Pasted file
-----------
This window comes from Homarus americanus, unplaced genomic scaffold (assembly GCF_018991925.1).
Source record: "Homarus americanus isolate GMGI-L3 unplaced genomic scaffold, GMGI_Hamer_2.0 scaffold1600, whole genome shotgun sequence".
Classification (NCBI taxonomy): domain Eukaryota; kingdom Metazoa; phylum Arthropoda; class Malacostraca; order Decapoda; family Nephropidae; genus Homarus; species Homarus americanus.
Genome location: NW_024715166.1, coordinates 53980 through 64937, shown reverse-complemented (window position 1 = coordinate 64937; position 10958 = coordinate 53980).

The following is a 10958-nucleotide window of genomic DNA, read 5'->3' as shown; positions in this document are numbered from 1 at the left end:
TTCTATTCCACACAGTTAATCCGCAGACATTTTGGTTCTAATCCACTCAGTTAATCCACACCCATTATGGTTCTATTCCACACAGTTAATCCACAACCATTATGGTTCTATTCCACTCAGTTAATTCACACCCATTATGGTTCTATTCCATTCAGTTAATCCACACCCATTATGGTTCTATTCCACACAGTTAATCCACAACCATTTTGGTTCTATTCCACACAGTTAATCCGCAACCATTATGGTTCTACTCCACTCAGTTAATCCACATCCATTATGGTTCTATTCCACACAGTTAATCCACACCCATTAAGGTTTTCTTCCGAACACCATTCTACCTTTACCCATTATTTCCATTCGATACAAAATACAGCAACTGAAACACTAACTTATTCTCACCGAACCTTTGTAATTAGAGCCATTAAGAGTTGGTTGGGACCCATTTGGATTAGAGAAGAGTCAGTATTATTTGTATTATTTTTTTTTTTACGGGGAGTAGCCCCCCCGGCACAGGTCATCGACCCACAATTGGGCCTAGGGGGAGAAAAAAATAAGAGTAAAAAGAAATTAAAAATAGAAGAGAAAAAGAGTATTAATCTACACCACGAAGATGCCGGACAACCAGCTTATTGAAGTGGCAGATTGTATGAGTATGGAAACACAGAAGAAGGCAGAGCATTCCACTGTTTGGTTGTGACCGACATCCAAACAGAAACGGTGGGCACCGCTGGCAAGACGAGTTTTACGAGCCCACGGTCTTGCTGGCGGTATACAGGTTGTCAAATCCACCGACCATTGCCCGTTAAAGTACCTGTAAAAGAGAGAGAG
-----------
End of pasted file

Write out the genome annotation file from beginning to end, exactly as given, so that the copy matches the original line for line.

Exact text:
This window comes from Homarus americanus, unplaced genomic scaffold (assembly GCF_018991925.1).
Source record: "Homarus americanus isolate GMGI-L3 unplaced genomic scaffold, GMGI_Hamer_2.0 scaffold1600, whole genome shotgun sequence".
Classification (NCBI taxonomy): domain Eukaryota; kingdom Metazoa; phylum Arthropoda; class Malacostraca; order Decapoda; family Nephropidae; genus Homarus; species Homarus americanus.
Genome location: NW_024715166.1, coordinates 53980 through 64937, shown reverse-complemented (window position 1 = coordinate 64937; position 10958 = coordinate 53980).

The following is a 10958-nucleotide window of genomic DNA, read 5'->3' as shown; positions in this document are numbered from 1 at the left end:
TTCTATTCCACACAGTTAATCCGCAGACATTTTGGTTCTAATCCACTCAGTTAATCCACACCCATTATGGTTCTATTCCACACAGTTAATCCACAACCATTATGGTTCTATTCCACTCAGTTAATTCACACCCATTATGGTTCTATTCCATTCAGTTAATCCACACCCATTATGGTTCTATTCCACACAGTTAATCCACAACCATTTTGGTTCTATTCCACACAGTTAATCCGCAACCATTATGGTTCTACTCCACTCAGTTAATCCACATCCATTATGGTTCTATTCCACACAGTTAATCCACACCCATTAAGGTTTTCTTCCGAACACCATTCTACCTTTACCCATTATTTCCATTCGATACAAAATACAGCAACTGAAACACTAACTTATTCTCACCGAACCTTTGTAATTAGAGCCATTAAGAGTTGGTTGGGACCCATTTGGATTAGAGAAGAGTCAGTATTATTTGTATTATTTTTTTTTTTACGGGGAGTAGCCCCCCCGGCACAGGTCATCGACCCACAATTGGGCCTAGGGGGAGAAAAAAATAAGAGTAAAAAGAAATTAAAAATAGAAGAGAAAAAGAGTATTAATCTACACCACGAAGATGCCGGACAACCAGCTTATTGAAGTGGCAGATTGTATGAGTATGGAAACACAGAAGAAGGCAGAGCATTCCACTGTTTGGTTGTGACCGACATCCAAACAGAAACGGTGGGCACCGCTGGCAAGACGAGTTTTACGAGCCCACGGTCTTGCTGGCGGTATACAGGTTGTCAAATCCACCGACCATTGCCCGTTAAAGTACCTGTAAAAGAGAGAGAG